And now I say, is there not a type in this thing?
When reading the scriptures, types and typology are perhaps one of the most elusive but rewarding things we can discover. Particularly when reading those passages others might dismiss as simply “stories”, we should pay attention not only to what principles those stories might teach us, but also the ways that people, objects or events may be a ‘type’ that prophetically prefigures a future or eternal ‘antitype’. Thus ‘all things which have been given of God’, such as the Law of Moses or the bronze serpent of Moses typify Christ (2 Nephi 11:4, Alma 25:15, Alma 33:19). The Liahona not only guided Lehi and his family to the promised land, but serves as a type of ‘the words of Christ’ which can guide us ‘beyond this vale of sorrow into a far better land of promise’ (Alma 37:38-45).
A crucial thing about types is that these are not allegorical or symbolic readings, an artifact of either the writers or the reader. Rather the idea of types is founded on the conviction that – just as God can communicate directly through revelation – He can also reveal Himself and His works through everyday and historical events. Thus God on some level orchestrates these events so they may teach His intended messages, in some cases to audiences very far removed in space and time from the original events.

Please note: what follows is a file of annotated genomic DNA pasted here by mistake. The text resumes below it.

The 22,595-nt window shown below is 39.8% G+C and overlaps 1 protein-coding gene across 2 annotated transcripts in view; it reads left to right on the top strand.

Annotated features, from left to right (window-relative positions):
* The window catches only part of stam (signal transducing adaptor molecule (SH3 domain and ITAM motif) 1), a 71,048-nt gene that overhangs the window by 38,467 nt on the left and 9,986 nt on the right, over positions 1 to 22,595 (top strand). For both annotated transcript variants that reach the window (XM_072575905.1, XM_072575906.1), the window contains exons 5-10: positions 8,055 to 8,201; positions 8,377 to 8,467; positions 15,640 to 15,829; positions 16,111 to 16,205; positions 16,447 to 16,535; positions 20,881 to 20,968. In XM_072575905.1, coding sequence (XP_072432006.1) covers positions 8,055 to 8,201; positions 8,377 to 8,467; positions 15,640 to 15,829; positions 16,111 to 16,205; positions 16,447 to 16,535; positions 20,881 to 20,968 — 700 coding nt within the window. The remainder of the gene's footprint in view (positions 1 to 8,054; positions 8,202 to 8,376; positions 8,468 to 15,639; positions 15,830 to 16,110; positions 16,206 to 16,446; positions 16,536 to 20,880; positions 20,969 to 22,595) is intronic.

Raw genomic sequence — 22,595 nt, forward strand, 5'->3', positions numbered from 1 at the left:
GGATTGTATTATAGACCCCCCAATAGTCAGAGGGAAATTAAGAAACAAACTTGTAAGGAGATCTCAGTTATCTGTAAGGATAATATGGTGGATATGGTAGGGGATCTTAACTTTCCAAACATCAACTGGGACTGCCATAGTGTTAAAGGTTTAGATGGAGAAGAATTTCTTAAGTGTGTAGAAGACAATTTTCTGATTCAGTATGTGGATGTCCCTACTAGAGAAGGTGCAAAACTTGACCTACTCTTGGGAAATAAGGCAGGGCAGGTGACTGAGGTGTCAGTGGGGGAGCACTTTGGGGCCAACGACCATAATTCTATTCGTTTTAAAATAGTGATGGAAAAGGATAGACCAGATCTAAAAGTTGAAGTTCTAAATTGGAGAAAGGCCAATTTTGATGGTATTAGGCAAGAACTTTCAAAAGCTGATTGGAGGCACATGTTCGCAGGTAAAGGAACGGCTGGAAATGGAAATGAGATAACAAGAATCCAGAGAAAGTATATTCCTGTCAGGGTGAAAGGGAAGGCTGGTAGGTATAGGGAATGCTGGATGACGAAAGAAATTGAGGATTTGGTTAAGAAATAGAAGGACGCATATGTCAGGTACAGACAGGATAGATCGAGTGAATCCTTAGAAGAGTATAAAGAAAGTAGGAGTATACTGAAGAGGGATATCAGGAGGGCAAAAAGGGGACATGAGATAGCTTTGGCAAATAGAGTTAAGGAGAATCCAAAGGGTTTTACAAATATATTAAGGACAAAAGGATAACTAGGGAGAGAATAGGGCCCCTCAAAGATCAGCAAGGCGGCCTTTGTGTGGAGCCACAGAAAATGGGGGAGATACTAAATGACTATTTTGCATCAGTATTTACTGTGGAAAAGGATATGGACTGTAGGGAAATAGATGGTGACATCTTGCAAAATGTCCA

This idea of God orchestrating events to this level might be a trifle unsettling to Latter-day Saints, who obviously also have a conviction of human agency. Some might wonder how, even with God’s perfect foreknowledge of all things, God can be ultimately in charge of what happens. The idea of God as the ultimate ‘author’ of human history may appear to give insufficient acknowledgement that – unlike the fictional characters of an author who think, feel and act at the author’s whim – God has permitted us the power and ability to act for ourselves.
I was thinking about this when my mind lit upon an analogy that I feel fits better, that of God being the conductor of history. He, through His own choice, doesn’t control the musicians as puppets and we are not mere extensions of His will. But he knows us, and has past, present and future continually before His eyes. And thus, though he grants us agency, he remains in control of the final piece because he does dictate when and where we play.